The Artillery (EVNOVO) Sidewinder X1 is quickly becoming one of my favorite printers. With a low price point of around $400, it packs quite a few goodies that make it better than many alternatives: 1. A generous build volume of 300x300x400mm. 2. Direct drive extruder, not bowden. 3. Volcano hotend, which can extrude plastic faster than a regular hotend. 4. Dual Z motors, more powerful and helps reduce backlash on Z. 5. Beautiful unibody design for electronics.
All of this amount for a good deal; better, in my opinion, than the competing Creality CR-10 v2.
As a tinkerer, I find it hard not to mod my printers to better suit my needs. Here are some of the mods I’ve done so far:
0. Fix Z banding and backlash
These fixes are only necessary if you’re experiencing any Z issues, especially banding.
The top of the Z axis leadscrews is constrained by a pulley and a belt that syncs both leadscrews together. This isn’t necessary, as the two Z motors are already running in sync. At best, it does nothing; at worst, it overconstrains the axis. Simply unscrew the two pulleys from the top of the leadscrews, and remove the belt.
While you’re there, also remove the bearings from the plates at the top of the printer. These bearings are overconstraining the leadscrews, so if the leadscrew isn’t perfectly aligned with the motor, you’ll see Z banding or other Z axis issues. The top of the leadscrew needs to be able to move freely.
If you look at the back of the printer, you can see that the X axis is connected to the Z leadscrews at the two blue plates on the sides of the printer. Each plate is connected to a brass nut, but there’s a plastic buffer between them. This plastic buffer causes backlash on the Z axis, and Artillery (EVNOVO) are instructing users to remove this part if they experience Z banding. Just screw the leadscrew nuts directly to the blue plates.
1. PEI Flex Bed - around $40
While the Sidewinder X1 comes with a nice glass-based bed, I personally love PEI flex beds. Adhesion is great and removal is very easy; and if you ever damage the sheet you only need to replace that instead of replacing the entire bed assembly. This isn’t an upgrade to the print quality, but to the quality of life of the operator.
PEI is a good bed material for most plastics you can print. It handles PLA, ABS and ASA without any worries. PETG and TPU tend to stick a little too well, so you’ll need some separation layer (glue stick, hair spray, or even some forehead grease). It leaves a satisfying mirror-like finish on the bottom of the prints.
(Pictured above: Fulament Spring Steel PEI Flex Bed)
Another option is to use a powder coated PEI sheet. Instead of sticking a layer of PEI on a flexible sprint steel sheet, these flex beds are powder coated with PEI particles. This does two things mainly: It leaves a very nice textured finish on the bottom of the prints, and it doesn’t get damaged by PETG or TPU. The only downside is that PLA sometimes has a tough time sticking to it.
(Pictured above: Thekkiinngg Double-Sided Pei Textured Powder-Coated Spring Steel Sheet)
2. BMG Extruder - $40 for a clone, $80 for the original
The stock extruder for the Sidewinder X1 is a remix of E3D’s Titan Aero. It does the job, but you can get better print quality by replacing it with an extruder that has dual drive gears pushing the filament. With this kind of extruder retractions are more precise and flexible materials are easier to print.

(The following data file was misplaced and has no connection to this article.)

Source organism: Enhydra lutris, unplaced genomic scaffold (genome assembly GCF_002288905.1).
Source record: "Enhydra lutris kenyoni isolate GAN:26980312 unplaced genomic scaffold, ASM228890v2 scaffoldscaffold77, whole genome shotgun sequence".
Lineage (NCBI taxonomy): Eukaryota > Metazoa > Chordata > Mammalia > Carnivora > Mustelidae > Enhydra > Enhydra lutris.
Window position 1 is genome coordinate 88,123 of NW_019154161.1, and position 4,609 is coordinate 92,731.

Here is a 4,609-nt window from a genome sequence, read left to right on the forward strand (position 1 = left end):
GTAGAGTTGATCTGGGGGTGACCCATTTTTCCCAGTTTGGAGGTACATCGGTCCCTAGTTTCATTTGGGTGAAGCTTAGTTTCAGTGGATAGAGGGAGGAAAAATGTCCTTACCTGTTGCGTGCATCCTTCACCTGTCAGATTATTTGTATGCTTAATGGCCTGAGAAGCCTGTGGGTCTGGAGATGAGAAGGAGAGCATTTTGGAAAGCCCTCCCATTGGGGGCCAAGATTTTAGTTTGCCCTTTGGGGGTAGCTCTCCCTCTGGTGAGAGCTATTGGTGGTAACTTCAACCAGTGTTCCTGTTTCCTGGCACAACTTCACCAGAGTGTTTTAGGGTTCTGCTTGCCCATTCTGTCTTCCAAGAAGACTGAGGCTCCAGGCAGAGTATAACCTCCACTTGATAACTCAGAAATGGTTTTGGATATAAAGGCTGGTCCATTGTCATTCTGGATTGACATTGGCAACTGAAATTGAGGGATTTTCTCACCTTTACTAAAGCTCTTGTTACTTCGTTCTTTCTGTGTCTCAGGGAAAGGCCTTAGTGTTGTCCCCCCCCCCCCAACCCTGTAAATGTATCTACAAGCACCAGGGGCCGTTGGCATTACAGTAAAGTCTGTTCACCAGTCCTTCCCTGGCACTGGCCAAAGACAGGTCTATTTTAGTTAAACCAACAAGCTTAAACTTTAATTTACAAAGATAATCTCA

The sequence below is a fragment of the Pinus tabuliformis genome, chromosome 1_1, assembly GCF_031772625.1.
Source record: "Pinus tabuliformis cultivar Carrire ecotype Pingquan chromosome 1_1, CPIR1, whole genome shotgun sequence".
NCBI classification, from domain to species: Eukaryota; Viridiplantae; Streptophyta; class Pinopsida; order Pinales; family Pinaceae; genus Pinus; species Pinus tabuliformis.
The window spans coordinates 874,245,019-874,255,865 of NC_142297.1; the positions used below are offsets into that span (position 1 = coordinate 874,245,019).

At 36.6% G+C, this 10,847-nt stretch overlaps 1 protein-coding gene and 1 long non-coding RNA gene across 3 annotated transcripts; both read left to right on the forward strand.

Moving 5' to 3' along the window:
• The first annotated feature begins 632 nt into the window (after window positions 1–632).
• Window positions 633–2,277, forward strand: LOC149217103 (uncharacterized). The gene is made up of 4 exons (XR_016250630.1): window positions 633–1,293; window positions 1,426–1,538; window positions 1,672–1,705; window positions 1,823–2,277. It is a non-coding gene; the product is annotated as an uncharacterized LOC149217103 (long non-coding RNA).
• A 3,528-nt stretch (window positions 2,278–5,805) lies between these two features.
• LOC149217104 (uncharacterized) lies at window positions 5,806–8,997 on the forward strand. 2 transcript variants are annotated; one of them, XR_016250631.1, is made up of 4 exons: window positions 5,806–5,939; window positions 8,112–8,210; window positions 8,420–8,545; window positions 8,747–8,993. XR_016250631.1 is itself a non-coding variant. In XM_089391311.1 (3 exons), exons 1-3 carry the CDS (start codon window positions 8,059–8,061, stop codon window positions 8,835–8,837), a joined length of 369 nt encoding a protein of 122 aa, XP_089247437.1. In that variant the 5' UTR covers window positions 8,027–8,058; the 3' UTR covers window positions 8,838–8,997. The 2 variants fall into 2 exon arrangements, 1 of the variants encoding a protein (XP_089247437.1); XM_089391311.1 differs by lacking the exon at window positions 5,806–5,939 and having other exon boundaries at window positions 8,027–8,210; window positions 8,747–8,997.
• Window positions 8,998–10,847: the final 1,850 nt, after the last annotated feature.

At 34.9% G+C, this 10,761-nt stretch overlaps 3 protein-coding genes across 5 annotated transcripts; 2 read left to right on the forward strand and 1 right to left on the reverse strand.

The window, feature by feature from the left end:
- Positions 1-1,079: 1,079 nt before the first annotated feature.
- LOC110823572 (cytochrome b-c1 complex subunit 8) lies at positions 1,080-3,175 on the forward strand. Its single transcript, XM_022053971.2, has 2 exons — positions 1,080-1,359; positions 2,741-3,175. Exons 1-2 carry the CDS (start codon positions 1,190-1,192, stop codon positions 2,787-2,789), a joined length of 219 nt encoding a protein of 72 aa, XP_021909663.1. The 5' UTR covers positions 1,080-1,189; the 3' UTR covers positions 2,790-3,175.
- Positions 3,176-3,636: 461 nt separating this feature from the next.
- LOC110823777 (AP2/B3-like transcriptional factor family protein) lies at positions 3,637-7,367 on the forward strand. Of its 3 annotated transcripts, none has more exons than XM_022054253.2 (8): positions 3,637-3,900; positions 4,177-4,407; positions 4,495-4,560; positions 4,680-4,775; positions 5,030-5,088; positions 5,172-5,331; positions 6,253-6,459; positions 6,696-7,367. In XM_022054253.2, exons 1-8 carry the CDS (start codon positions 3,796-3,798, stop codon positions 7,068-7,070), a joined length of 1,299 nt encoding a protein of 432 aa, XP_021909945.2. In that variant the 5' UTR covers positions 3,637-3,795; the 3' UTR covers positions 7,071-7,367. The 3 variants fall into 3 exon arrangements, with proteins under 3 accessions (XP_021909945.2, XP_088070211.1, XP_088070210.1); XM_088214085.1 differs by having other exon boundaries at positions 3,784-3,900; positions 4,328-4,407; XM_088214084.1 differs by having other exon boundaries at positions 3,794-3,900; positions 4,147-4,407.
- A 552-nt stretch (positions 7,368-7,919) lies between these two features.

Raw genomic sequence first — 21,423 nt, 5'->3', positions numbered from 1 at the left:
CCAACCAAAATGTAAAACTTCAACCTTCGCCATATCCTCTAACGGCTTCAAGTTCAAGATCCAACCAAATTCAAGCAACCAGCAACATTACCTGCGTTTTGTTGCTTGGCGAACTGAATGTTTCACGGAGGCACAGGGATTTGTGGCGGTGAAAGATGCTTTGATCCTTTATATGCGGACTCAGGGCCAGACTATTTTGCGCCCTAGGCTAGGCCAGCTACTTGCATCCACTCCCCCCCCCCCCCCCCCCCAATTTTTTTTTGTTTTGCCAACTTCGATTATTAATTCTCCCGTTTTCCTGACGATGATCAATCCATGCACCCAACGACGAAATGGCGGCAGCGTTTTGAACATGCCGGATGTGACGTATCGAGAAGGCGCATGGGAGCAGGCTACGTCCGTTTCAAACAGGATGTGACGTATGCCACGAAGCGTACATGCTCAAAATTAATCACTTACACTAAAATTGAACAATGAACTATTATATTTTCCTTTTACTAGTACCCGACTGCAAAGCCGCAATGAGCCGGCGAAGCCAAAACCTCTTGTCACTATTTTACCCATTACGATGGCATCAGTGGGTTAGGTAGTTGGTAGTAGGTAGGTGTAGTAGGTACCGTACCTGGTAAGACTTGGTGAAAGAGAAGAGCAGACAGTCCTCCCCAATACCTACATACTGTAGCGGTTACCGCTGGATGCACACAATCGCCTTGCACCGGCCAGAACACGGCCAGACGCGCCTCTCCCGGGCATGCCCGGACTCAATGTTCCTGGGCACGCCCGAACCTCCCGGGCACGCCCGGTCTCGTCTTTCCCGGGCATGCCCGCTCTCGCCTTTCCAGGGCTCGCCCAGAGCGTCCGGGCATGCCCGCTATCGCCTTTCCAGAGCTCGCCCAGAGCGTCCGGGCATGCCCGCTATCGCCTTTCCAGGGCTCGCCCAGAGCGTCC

TriangleLabs does a good clone of Bontech’s BMG extruder, and at half the price.
Another option is E3D’s Hemera, which is also a dual drive gear extruder. The Hemera has an exceptionally short and constrained filament path, so flexibles should perform better on it than on the BMG. I am currently evaluating this extruder on my printer.
3. BLTouch - $38
The BLTouch is an auto bed leveling sensor. It allows the printer to probe the bed at various locations, and correct for any unevenness. It can help in cases of concave/convex beds, or when the bed isn’t properly levelled.
On the Sidewinder X1 it’s really easy to install a BLTouch, since we can remove the stock printing LED and reuse its pins. That way we don’t need to run extra wires from the extruder to the controller. See Waggster Mod for a complete walkthrough.
4. Octoprint - Free
Octoprint is a web interface for 3D printers. It allows you to control and monitor your printer from a browser. You can connect a camera and see your printer live, upload gcode (sometimes directly from your slicer), and even setup timelapses.
Octoprint is free and open source. You can install it on any PC, but I personally recommend getting a Raspberry Pi for it. Get the 3B+ or 4, as earlier versions don’t have enough power, in my opinion, to be effective.
5. Update Marlin - Free
If you installed Waggster’s mod (for BLTouch), you’re already running a newer version of Marlin than stock.
I forked Marlin and configured it to work with the Sidewinder X1, and also incorporated Waggster’s BLTouch mod. It also enables some nice features like
G34 (align the two Z motors) and firmware retraction, and supports the Hemera Extruder. It is available on Github at https://github.com/MoshiBin/Marlin/tree/sidewinder-x1
6. Bypass the screen if it causes issues - Free
The MKS LCD has a known bug that sometimes corrupts gcode it reads from USB before sending it to the printer. If your printer sometimes does odd moves (like going to the side to extrude a line), chances are it comes from the LCD.
Unfortunately it doesn’t look like MKS is going to fix this, so I opted to disconnect the screen. Since I’m using Octoprint I don’t really need it, but I still like to be able to glance at the printer so I purchased the BigTreeTech TFT35 V3 which is supposed to be compatible with the MKS LCD and also offer a “classic” LCD mode which doesn’t act like a full controller.
I’ll update this section after I fully test this product.